> >>>> very present can often require a lot of in person time and being with
> >>>> children speeds up the process.)
> >>>>
> >>>> 2) It is a strength that the XMCA conversations can continue through
> >> all
> >>> of
> >>>> our different schedules.  It is a negative that they are not in
> person,
> >>> and
> >>>> seeing films together can really help.  This is where we went on the
> >>>> perezhivanie facebook page when it was briefly in English and in
> >> Russian
> >>> --
> >>>> with a film, and it was very helpful.  (Of course I am thinking of
> this
> >>>> while considering the changing role and form of LCHC and Mike's
> >>>> participation in LCHC and XMCA.  I am thinking of the mistakes that
> are
> >>>> communication.  A story about this that I thought of recently, which
> >>> shows
> >>>> this point well, and seems worth retelling BECAUSE when studying
> >>>> perezhivanie the form is often (always??) the study of the content: As
> >> a
> >>>> newish graduate student Mike once said "thank you" to me when I made a
> >>>> comment in the afternoon about an AM conversation that day.  Mike's
> >>> "thank
> >>>> you" encouraged me to pay extra attention to this comment/thought of
> >>> mine,
> >>>> which later became important in our analysis of a
> difficult-to-decipher
> >>>> playworld event.  I was thinking of this event as I walked and talked
> >>> with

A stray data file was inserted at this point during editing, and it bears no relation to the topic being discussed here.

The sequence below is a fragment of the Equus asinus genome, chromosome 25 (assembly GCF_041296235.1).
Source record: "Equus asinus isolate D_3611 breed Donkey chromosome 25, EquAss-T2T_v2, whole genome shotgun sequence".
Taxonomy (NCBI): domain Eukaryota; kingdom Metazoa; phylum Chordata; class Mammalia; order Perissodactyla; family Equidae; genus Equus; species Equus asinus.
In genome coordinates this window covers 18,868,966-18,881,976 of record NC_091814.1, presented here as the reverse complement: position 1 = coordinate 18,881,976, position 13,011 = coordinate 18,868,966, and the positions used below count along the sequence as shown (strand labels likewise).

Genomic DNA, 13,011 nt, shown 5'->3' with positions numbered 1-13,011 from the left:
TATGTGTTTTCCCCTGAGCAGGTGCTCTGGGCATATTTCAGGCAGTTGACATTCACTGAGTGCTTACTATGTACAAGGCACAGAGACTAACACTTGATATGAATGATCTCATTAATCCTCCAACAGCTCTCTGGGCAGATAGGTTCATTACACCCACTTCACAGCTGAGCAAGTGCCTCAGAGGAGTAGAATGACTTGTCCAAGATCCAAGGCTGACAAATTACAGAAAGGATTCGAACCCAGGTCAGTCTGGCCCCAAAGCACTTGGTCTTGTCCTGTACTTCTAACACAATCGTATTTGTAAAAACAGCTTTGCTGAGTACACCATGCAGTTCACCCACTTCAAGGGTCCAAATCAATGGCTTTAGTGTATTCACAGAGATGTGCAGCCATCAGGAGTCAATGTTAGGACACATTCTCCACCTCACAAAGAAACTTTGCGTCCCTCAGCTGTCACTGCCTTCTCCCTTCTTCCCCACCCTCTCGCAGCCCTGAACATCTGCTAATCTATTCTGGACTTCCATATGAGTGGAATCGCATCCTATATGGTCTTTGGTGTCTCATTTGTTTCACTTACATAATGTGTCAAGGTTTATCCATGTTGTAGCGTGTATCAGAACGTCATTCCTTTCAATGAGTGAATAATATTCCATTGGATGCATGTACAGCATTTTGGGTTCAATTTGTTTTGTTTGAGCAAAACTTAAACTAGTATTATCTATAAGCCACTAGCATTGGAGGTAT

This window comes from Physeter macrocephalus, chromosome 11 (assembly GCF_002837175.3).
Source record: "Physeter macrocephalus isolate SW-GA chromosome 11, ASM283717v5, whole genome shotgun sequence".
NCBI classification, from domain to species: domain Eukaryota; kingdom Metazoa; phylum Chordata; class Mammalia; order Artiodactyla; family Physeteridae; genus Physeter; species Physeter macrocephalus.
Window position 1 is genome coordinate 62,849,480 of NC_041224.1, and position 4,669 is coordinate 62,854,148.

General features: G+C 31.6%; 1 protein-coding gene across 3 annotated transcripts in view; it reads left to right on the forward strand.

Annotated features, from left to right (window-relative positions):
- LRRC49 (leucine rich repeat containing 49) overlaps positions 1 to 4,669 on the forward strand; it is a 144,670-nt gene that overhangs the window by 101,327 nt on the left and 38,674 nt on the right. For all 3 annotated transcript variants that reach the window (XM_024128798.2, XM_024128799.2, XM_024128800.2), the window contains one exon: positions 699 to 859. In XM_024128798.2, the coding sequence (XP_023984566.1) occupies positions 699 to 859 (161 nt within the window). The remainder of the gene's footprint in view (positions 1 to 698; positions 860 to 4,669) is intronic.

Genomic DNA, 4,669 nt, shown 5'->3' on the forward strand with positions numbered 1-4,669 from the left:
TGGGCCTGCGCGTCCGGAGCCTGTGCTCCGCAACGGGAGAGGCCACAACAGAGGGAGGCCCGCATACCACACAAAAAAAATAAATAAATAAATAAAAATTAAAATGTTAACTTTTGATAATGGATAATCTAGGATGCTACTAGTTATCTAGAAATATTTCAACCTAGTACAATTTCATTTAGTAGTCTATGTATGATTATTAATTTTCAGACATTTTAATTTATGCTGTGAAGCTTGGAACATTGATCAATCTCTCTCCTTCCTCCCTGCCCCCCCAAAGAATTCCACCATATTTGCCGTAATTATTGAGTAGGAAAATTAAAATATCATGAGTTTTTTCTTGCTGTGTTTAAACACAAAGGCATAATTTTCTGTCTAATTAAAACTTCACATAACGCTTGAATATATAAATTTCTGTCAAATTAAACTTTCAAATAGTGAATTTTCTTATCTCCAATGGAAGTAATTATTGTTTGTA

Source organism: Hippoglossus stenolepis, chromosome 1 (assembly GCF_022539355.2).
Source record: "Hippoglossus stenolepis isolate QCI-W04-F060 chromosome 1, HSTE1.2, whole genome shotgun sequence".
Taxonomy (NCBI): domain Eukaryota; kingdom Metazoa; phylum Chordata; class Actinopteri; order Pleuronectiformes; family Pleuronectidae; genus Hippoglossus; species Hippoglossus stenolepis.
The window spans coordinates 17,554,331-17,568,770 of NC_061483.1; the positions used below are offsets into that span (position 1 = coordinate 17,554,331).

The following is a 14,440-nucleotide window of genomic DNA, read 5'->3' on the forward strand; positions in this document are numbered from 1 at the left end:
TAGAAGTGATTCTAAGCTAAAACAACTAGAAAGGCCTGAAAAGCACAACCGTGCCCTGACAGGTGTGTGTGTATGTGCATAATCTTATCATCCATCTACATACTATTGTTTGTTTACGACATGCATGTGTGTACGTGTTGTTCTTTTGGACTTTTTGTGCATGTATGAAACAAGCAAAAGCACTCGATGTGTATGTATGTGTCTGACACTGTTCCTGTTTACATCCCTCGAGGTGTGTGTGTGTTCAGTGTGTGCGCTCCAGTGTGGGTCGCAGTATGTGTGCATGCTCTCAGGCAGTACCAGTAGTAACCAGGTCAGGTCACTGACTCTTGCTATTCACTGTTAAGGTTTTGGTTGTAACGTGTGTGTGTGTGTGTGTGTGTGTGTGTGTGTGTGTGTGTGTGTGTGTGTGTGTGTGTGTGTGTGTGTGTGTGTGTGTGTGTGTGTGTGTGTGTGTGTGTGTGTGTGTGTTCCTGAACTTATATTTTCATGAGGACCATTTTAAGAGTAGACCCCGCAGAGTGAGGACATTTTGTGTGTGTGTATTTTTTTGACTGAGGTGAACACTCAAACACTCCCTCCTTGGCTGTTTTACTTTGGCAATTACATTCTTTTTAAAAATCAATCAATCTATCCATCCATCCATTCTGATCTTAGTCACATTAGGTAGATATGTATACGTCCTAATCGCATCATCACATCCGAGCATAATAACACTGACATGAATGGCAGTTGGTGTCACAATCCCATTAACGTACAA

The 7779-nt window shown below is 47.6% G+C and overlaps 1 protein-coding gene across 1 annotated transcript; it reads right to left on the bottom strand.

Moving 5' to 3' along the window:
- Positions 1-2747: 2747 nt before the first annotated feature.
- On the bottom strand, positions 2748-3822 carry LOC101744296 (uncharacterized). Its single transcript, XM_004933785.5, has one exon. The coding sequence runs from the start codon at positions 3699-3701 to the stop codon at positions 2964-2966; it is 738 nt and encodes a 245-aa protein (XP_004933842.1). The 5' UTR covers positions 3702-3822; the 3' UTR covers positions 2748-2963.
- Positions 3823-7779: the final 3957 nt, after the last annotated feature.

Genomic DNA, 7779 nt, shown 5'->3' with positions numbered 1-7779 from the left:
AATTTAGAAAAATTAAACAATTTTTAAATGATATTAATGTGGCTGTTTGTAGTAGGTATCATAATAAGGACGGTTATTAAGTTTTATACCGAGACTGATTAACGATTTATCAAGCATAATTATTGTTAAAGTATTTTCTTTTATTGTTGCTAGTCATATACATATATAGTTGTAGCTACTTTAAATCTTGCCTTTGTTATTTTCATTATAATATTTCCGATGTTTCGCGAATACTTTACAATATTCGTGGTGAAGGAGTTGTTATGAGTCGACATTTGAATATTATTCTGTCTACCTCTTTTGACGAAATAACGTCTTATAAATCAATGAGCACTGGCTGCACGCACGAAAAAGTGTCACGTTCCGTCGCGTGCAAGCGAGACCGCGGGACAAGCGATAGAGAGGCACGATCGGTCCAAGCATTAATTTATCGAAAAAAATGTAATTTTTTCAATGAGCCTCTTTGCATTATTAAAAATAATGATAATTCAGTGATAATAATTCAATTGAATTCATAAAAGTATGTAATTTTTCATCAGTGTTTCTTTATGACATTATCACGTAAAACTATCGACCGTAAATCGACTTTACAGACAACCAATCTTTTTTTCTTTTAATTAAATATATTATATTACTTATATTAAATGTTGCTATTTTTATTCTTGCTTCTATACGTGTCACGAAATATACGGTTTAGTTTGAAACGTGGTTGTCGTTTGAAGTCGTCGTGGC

> >>>> a doctoral student of my own -- I seem to have a heavily spacial
> memory
> >>>> process and my student and I were walking through a doorway -- and I
> >>>> suddenly realized that Mike could have been thanking me for holding
> the
> >>>> door for him at this time in the past when his feedback was so
> >> important
> >>> to
> >>>> me ... maybe he did not hear my comment, but just thanked me for
> >> holding
> >>>> the door ... in fact it now appears to me that this was probably the
> >>> case!)
> >>>>
> >>>> The interesting thing to me about the above 2 points is the framing.
> >> It
> >>> IS
> >>>> the "()" within the "()" that interests me. Maybe Framing is all
> >>>> communication or all thought or consciousness ... Bateson? ... but I
> >>> think
> >>>> we need to tackle framing head on when discussing perezhivanie.  The
> >> two
> >>>> films are very different in regards to framing, I think this is why
> >> they
> >>>> are most interesting to think about together, but first I have two
> >>>> citations for thinking about time that I use frequently in my writing
> >> on
> >>>> perezhivanie.
> >>>>
> >>>> These seem worth repeating here, as this thinking about time in
> >>> space/time
> >>>> seems to me to be thinking about framing ... the "()" makes us double
> >>> back
> >>>> in time as we read -- :
> >>>>
> >>>> (As to Performance, Alfredo copied the Schechner quote above.)
> >>>>
> >>>> Dewey's relation of the notion of object to prolepsis (on XMCA):
> >>>> Mike (2007) used the term “temporally double sided” to describe this
> >>>> phenomenon of growing back and towards the future and the past
> >>>> simultaneously.
> >>>>
> >>>> What I am (still) thinking about, now, most often:
> >>>> It is the juxtaposition of temporal double sidedness with stages that
> >>>> creates perezhivanie. What Schechner argues is that this juxtaposition
> >>>> provides the rhythm that allows us to raise ourselves up and hover,
> >>>> suspended momentarily in a state of being simultaneously ourselves and